If you are planning a trip to Southeast Asia follow this most important tip: Go for backpacking instead of staying 3 weeks in one hotel at one beach. There are so many beautiful destinations and it is incredibly cheap to change location in most southeast Asian countries.
So where to go? I’m gonna show you my personal favourite places in Southeast Asia, some insider tips and hidden gems as well as some well-known must-sees. I’m not going to recommend Thailand’s party destinations, like a fullmoon party in Koh Phangan or „The beach“ – beach Koh Phi Phi which is overcrowded, hence overrated for me. I’m gonna show you original destinations, beautiful nature and must-see places. I’m an easy-going traveller who likes culture, nature and remote and relaxed places. If that’s what you are looking for, read on!
Gunung Leuser National Park, Sumatra, Indonesia – Watching the last wild Orang-utan – insider tip!
A REAL JUNGLE EXPERIENCE can be found in Gunung Leuser National Park which is the only park left with a wild population of Orangutans in Indonesia. Go to a small, remote village in the mountains, called Ketambe and take a 2 or 3 day-jungle-trek with an experienced guide. A good starting point is Friendship Guesthouse which is run by very friendly, open-minded locals. They will organize a trek just for you and your mates according to your wishes. Also, the food is extraordinary in this hostel. They provide experienced guides, equipment for the trek, a tent (or rather 4 sticks and a canvas), cooking utensils as well as a guy who helps to carry and cooking. They know the jungle like the back of their hands and will make a unique experience out of your trip. Expect not only Orang-utans but a unique flora and fauna as well as animals like rhino bugs or the white-breasted Thomas leaf monkeys.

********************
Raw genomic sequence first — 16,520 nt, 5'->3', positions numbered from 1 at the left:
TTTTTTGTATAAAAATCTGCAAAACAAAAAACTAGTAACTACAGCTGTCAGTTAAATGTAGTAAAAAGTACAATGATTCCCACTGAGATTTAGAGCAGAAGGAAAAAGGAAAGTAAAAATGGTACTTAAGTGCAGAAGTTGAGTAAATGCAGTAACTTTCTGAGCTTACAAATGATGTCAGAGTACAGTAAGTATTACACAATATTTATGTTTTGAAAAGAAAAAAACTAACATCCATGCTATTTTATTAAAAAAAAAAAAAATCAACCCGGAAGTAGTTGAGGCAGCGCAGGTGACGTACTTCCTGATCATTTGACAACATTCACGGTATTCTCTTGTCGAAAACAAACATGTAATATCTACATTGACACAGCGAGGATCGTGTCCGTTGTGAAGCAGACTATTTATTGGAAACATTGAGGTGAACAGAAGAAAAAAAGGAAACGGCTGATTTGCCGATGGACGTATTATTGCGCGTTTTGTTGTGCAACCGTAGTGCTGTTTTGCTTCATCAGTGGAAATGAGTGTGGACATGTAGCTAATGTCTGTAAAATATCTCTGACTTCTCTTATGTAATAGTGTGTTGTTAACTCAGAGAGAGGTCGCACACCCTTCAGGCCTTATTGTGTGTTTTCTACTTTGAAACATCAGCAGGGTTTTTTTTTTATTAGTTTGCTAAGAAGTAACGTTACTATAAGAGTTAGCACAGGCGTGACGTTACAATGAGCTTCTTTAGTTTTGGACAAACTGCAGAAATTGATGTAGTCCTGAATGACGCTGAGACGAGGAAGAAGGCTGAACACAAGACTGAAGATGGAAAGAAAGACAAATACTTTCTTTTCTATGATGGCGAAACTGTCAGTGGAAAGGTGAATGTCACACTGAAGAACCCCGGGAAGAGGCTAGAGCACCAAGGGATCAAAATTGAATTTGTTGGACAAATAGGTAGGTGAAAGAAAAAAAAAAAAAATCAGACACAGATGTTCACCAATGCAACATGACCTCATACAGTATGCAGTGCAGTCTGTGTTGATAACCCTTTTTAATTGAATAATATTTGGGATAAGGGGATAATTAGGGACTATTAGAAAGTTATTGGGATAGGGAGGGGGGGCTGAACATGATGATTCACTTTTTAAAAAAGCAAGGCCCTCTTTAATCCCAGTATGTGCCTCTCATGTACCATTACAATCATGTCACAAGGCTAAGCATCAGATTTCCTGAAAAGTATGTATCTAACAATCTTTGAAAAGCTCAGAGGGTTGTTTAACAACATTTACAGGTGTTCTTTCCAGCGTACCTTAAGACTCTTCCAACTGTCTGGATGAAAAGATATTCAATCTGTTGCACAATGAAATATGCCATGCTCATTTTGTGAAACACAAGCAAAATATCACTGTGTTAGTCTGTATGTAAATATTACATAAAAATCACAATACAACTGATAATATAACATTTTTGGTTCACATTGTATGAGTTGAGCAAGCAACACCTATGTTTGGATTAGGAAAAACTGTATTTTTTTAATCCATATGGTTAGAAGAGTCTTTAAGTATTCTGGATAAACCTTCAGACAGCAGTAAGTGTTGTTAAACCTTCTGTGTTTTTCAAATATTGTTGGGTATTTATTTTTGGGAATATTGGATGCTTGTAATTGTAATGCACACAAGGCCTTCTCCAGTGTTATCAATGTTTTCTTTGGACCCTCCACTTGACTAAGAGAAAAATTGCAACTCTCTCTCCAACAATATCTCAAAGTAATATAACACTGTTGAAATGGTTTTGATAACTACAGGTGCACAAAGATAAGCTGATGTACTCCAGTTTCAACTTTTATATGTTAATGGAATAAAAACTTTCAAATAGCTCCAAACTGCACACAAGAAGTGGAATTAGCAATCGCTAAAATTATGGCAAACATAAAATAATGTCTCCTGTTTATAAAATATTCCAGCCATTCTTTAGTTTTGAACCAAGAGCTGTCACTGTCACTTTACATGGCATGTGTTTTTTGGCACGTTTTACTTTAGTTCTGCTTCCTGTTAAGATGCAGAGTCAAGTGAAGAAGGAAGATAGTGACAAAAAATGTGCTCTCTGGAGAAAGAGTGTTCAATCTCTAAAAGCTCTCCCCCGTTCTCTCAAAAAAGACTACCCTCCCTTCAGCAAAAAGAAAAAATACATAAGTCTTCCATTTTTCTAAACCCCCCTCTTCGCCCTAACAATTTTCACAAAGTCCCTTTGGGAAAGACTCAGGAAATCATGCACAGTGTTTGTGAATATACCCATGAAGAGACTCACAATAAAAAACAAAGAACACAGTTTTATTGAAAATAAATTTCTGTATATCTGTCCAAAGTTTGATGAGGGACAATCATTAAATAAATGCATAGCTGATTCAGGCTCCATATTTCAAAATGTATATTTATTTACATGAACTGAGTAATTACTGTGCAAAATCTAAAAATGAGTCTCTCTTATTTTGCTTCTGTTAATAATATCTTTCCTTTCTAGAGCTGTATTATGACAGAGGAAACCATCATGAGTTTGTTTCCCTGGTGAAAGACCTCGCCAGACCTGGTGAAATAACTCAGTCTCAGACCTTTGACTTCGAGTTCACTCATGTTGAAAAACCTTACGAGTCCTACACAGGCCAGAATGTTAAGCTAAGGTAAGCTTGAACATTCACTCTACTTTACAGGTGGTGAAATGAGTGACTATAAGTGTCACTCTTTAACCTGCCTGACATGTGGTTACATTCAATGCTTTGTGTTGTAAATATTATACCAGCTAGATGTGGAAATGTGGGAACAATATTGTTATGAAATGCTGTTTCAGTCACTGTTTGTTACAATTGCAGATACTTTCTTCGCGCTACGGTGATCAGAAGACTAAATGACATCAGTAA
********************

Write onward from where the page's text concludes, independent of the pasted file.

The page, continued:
Please do me a favour and DON’T go to Bukit Lawang, Sumatra where tour operators bring buses over buses for owatchingwatchting. The REAL TRUTH is that the guides there feed the Orang-utans to show up for tourists and their pictures and by doing so destroy the natural eco-system and instinct of the animals.
Pulau Kapas – Malaysia’s hidden gem
White powder beaches, take-it-easy-atmosphere, crystal blue water and a good snorkel offers this tiny island on the east coast of Malaysia which is still a secret insider tip about which only few people know. So go there before tourism is conquering the island! Accommodations range from one modern and well-maintained hotel to low budget options, so even for families this island is suitable. There are three little beaches on the west coast combined by little stairs and few more around if you are seeking for a lonely beach. Besides beach and relaxing there is not much to do on the island. No streets, no hustle bustle and no shops – just paradise! If you are not convinced yet, read my blog post about Pulau Kapas or check out the following pics: